Editor’s note: The following opinions were written before the election of Donald Trump and, therefore, do no account for his historic win. Most relevantly to this article, Trump became the fifth U.S. president to win the Electoral College but lose the popular vote.
In this extraordinary strange election year, debating the Electoral College might seem an odd pastime when so many other issues concern us. But its logic, its distortion of the democratic process and its underlying flaws will still strongly influence the conduct of the election. So, let me make the case for its abolition and its replacement by a simple national popular vote, to be held in an entity we will call (what the heck) the United States of America.
There are three basic arguments in favor of the system the framers of the Constitution gave us, with little sense of how it would actually work. The first is easily dismissed. Presidential electors are not more qualified than other citizens to determine who should head the government. They are simply party loyalists who do not deliberate about anything more than where to eat lunch.
A second argument holds less populous states deserve the further electoral weight they gain through the “senatorial bump” giving each state two electors, because their minority status entitles them to additional political protection. But the real interests of small-state voters are never determined by the relative size of the population of their states. If, say, environmental sustainability or abortion or the Second Amendment is your dominant concern, it does not matter whether you live in Wyoming or California, Pennsylvania or Delaware. The size of a state does not affect our real political preferences, even though the Electoral College system imagines that it does.
Third, defenders of the Electoral College also claim that it supports the underlying value of federalism. Having the states play an autonomous role in presidential elections, it is said, reinforces the division of governing authority between the nation and the states. But explaining exactly how it does this remains a mystery. Having a state-based system for electing both houses of Congress should be adequate to that task. Presidential elections have little if anything to do with the subject, even when some candidates claim to be “running against Washington.”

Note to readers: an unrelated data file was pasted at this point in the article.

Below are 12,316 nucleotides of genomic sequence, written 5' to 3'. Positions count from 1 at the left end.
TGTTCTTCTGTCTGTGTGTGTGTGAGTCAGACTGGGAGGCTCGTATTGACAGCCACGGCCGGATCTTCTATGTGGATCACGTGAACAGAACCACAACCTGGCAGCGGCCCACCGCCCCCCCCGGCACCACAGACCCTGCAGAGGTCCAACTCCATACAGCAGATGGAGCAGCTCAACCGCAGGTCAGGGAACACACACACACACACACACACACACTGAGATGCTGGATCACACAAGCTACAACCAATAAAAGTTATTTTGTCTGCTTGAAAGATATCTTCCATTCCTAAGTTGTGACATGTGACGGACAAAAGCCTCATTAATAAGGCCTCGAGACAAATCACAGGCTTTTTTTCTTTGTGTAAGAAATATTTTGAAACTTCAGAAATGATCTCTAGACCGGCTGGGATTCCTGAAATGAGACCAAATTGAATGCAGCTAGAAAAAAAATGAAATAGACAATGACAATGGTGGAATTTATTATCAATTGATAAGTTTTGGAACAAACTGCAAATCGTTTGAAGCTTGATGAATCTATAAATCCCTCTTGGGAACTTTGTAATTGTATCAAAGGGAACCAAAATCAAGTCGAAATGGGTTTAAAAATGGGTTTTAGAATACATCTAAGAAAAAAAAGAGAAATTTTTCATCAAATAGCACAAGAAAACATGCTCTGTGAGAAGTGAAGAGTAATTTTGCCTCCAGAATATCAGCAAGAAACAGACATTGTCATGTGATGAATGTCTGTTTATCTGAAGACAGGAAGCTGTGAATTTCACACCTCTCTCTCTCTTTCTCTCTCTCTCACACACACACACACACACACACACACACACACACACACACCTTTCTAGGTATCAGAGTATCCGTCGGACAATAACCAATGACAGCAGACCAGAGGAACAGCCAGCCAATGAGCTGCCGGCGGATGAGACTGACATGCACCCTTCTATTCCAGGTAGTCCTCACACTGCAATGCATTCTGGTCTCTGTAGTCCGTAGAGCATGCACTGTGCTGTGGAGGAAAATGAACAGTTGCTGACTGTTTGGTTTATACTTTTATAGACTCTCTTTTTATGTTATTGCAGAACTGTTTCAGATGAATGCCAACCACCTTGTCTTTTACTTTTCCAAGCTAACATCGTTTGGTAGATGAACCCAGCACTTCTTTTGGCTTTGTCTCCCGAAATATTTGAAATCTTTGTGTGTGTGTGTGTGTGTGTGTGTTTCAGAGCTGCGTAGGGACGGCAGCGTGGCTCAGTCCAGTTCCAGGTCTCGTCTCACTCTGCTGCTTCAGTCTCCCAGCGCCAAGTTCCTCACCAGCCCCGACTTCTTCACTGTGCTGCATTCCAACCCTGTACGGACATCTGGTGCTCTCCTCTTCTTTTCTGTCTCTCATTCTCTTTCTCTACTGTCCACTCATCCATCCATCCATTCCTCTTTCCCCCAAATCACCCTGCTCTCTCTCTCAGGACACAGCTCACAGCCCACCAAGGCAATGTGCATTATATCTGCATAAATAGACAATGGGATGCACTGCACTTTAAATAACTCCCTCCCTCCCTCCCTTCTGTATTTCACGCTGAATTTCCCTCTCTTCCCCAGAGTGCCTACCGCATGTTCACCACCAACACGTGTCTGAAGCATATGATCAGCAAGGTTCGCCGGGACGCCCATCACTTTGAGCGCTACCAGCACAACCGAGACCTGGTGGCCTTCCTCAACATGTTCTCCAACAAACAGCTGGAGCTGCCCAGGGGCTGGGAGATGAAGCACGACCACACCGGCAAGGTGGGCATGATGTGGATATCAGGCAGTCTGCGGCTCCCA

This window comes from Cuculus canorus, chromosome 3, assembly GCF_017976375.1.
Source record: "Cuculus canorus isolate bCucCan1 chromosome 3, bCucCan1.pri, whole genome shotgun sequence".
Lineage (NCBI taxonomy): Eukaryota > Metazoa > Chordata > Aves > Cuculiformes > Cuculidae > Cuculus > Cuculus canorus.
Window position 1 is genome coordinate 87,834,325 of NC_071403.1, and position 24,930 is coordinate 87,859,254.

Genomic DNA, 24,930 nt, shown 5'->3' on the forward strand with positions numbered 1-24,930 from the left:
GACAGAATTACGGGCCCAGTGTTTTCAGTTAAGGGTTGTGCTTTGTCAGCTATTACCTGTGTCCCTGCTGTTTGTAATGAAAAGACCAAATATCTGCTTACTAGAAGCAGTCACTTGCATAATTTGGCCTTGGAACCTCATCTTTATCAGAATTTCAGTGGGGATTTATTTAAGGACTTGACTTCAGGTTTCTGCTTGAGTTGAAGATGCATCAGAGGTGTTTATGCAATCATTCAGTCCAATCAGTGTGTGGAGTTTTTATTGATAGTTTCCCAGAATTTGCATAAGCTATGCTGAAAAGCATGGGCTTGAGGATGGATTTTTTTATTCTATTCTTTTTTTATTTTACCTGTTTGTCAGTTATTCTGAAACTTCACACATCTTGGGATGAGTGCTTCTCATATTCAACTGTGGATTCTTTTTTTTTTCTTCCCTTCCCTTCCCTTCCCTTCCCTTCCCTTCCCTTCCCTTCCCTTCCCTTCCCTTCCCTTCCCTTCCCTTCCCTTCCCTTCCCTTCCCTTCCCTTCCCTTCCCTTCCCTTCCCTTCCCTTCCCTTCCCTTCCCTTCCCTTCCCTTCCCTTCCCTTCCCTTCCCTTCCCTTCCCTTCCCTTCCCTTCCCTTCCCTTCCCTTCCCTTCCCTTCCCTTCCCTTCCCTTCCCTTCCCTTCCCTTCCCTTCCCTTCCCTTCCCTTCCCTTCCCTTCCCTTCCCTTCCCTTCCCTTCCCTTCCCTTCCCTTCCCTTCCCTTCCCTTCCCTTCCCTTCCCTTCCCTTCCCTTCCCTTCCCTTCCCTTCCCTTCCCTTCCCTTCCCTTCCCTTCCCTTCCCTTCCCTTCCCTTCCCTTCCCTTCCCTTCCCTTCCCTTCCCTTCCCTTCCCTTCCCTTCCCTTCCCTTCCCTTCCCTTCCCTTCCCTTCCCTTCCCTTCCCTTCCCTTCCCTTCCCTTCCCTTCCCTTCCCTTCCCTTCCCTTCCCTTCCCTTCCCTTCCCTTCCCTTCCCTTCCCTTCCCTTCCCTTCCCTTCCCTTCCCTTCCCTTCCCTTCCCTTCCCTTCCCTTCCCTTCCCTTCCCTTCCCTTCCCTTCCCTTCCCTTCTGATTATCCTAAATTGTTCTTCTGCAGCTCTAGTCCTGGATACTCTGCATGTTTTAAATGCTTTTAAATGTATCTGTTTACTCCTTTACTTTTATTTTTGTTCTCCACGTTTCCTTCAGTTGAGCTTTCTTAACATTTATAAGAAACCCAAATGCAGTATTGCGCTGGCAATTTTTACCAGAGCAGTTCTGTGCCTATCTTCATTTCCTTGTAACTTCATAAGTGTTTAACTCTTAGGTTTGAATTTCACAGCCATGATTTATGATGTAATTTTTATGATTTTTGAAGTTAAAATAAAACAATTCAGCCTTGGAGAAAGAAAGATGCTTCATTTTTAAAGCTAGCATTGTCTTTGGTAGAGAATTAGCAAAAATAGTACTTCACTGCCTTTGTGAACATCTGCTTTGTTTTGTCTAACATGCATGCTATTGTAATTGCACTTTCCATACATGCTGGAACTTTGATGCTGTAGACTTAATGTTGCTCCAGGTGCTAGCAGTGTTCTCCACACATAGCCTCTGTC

What are the positive arguments in favor of replacing the existing electoral system with a national popular vote? Here, again, there are three main points to make.
First, and most obviously, such a system would conform to the dominant democratic value that has prevailed in American politics ever since the one-person, one-vote reapportionment rulings of the early 1960s. Our votes would count the same wherever they were cast. No other mode of presidential elections would be fully consistent with our underlying commitment to the equality of all citizens.
Second, a national popular vote would eliminate the “battleground state” phenomenon that has now become the key feature of post-convention campaigning, leaving most Americans alienated from the decisive phase of presidential elections. “Swing” or “battleground” states are mere accidents of geography. They do not matter because they have any special civic characteristics. They simply happen to be states that become competitive because of their demography, and which are readily identifiable as such because of the increasing sophistication of political polling. In a truly national election, parties and candidates would have the incentive to turn out their votes wherever they were, fostering a deeper sense of engagement across the whole population.
Third, a national election might provide a cure for the delegitimation of presidential authority that has afflicted the last three presidencies. It is no secret that the administrations of Bill Clinton,George W. Bush and Barack Obama all suffered, from the outset, from efforts to imply that there was something improper and unworthy or even suspicious in their elections. That same view will doubtless color the 2016 election as well. This perception is reinforced by the red- and blue-state imagery that controls our view of the electoral process. Having an election in which victory went to a candidate carrying a single national constituency might not wholly cure this problem, but it might well work to mitigate it. – Jack Rakove
The Electoral College is not going to be changed, and there are far more urgent and promising topics for reform of our presidential selection system.
It is true that the Electoral College no longer serves its original purposes, and that it creates a grave risk that a candidate not favored by a majority of the people will, from time to time, be elected president. There have been three: John Quincy Adams, Benjamin Harrison and George W. Bush. We survived. Not one was a first-rank president, but their selection did not seriously injure the democratic character of our system.